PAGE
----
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Insight of the Day: Why prices of bread, beer and biscuits will soar this year

The price of bread, beer, and biscuits may rise this year due to the impact of unusually wet weather during autumn and winter on UK harvests. Research conducted by the Energy and Climate Intelligence Unit (ECIU) reveals concerning trends in crop production.

Here are the key findings:

  1. Crop Decline: The ECIU analyzed crop area forecasts from the Agriculture and Horticulture Development Board (AHBD) and government yield data. It indicates that production of wheat, barley, oats, and oilseed rape could decrease by four million tonnes compared to 2023, which translates to a reduction of 17.5%. Furthermore, if we compare it to the average production between 2015 and 2023, the decline could be even more significant, reaching over five million tonnes or 21.2%1.

  2. Weather Impact: The unusually wet autumn led to lower levels of planting, and relentless storms and flooding during winter exacerbated losses for British farmers. The situation poses a real risk of increased prices for essential items like bread, beer, and biscuits due to the poor harvest1.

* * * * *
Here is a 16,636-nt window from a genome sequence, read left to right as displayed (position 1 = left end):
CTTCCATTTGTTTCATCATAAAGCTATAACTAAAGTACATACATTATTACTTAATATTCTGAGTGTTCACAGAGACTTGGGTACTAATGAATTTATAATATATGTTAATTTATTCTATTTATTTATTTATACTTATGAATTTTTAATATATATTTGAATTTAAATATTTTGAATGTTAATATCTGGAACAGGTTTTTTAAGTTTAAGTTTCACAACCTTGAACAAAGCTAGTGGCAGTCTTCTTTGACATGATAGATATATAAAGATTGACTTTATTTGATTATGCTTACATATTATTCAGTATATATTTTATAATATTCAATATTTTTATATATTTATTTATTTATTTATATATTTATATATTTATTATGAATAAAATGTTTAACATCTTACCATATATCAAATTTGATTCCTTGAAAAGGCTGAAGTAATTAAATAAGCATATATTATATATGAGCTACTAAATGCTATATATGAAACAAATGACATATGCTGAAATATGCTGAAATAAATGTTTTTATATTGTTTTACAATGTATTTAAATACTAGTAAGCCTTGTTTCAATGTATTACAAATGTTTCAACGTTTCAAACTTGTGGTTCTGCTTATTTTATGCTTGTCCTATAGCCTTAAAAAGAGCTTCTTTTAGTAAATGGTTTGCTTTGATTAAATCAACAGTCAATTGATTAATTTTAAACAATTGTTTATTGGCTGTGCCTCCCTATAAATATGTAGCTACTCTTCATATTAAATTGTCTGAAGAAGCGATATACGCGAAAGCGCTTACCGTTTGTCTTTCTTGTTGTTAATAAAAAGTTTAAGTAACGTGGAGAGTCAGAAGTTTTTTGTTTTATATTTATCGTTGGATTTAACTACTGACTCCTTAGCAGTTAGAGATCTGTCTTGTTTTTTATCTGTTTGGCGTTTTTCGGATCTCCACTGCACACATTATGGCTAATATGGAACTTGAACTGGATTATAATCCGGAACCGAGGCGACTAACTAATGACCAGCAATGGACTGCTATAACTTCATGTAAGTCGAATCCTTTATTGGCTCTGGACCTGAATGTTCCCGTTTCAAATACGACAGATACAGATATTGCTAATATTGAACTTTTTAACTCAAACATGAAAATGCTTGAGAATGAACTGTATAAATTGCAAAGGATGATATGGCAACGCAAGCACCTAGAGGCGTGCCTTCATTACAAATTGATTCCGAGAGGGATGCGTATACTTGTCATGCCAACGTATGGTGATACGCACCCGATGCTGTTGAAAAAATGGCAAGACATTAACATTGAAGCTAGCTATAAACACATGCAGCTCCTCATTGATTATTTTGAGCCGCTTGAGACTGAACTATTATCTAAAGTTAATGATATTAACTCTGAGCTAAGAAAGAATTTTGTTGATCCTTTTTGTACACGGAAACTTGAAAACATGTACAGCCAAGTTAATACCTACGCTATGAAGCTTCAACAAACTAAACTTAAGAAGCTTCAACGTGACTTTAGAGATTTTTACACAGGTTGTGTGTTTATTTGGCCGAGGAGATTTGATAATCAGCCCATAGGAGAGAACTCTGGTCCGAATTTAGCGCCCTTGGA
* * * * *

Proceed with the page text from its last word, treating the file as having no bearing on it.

3. Wheat Production: Among the affected crops, wheat production faces particular challenges. The ECIU estimates a staggering fall of more than a quarter (26.5%) compared to 2023. Milling wheat, essential for making bread, must meet higher quality requirements, which become more difficult for farmers to achieve in persistently wet conditions1.

  4. Global Context: The warning comes at a time when food prices are starting to decrease after a period of soaring inflation triggered by the global gas price crisis. However, the impact on wheat production remains a concern1.

  5. Long-Term Considerations: Extreme weather events, like the wetter winters experienced recently, pose significant threats to UK food security. As climate change continues, the frequency of such weather patterns is expected to rise. Supporting farmers through green farming schemes becomes crucial for their resilience against floods and droughts1.

In summary, the wet weather’s effect on crop yields may lead to higher prices for staple foods, affecting consumers and emphasizing the need for sustainable agricultural practices.

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